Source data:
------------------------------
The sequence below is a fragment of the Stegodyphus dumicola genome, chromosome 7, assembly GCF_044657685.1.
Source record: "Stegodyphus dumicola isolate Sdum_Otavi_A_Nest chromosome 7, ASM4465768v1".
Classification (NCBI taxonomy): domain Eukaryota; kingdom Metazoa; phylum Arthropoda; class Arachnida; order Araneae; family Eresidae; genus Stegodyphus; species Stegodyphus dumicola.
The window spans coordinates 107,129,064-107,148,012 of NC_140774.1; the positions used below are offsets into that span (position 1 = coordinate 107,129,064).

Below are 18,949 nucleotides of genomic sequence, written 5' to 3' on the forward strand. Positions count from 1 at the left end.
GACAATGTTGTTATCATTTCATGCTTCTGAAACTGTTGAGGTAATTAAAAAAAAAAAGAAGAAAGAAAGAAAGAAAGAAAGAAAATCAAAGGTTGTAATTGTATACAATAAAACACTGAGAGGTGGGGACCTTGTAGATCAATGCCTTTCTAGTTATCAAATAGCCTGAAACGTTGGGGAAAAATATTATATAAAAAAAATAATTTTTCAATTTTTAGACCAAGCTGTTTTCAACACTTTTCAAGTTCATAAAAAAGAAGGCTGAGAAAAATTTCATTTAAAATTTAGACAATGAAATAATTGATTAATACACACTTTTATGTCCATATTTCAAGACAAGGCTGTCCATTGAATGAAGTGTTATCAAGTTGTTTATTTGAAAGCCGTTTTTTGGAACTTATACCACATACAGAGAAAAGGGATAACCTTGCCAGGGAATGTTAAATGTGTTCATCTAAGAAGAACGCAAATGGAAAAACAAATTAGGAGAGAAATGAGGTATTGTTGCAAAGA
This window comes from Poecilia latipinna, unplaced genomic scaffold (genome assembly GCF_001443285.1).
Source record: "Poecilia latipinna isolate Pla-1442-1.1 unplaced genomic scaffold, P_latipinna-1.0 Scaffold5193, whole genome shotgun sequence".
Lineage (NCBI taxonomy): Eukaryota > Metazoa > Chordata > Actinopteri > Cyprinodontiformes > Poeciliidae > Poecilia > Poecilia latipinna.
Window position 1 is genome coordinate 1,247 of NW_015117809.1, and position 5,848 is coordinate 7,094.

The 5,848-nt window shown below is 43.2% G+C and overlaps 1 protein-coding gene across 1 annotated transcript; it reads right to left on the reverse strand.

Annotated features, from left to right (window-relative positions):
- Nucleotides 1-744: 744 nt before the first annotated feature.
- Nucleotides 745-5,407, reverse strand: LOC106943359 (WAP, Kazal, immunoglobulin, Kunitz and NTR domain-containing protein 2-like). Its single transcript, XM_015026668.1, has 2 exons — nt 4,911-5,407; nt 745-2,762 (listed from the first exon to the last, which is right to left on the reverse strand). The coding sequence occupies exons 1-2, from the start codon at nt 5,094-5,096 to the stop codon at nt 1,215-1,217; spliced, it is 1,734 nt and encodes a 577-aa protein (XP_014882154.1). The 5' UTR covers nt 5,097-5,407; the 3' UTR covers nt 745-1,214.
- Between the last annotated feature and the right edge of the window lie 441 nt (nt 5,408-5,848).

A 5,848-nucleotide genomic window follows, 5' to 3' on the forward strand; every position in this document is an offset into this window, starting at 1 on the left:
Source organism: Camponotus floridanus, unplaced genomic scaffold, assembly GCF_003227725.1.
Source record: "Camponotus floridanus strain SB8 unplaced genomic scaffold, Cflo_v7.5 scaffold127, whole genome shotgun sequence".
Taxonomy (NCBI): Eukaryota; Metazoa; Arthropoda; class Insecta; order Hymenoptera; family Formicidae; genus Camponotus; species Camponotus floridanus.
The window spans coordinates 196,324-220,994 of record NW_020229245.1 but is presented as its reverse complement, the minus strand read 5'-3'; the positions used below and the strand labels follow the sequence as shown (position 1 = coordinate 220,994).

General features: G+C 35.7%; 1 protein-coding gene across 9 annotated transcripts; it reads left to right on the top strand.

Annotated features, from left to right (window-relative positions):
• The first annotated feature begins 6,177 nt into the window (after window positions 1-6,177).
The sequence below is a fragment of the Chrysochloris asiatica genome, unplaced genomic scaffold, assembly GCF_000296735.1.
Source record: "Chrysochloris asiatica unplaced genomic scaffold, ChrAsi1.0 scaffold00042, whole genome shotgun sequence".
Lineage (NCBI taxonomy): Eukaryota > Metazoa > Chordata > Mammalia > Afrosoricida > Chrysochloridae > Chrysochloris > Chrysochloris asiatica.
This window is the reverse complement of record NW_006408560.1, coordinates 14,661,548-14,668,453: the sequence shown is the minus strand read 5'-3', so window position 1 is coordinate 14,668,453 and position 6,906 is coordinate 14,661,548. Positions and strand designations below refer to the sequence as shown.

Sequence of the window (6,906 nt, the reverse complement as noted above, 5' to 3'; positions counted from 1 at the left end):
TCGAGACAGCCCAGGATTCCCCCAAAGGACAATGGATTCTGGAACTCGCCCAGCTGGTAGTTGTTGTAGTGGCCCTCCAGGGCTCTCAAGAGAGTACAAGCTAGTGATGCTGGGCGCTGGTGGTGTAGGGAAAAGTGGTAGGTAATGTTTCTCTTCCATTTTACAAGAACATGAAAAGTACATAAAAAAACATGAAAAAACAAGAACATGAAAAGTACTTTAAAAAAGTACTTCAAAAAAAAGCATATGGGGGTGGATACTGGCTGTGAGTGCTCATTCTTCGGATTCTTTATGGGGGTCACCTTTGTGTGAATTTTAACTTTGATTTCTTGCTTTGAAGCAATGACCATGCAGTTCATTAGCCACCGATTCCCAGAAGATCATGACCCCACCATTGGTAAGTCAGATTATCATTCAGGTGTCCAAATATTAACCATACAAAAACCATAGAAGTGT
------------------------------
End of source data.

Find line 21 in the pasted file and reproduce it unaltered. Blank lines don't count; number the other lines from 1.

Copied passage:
General features: G+C 35.7%; 1 protein-coding gene across 9 annotated transcripts; it reads left to right on the top strand.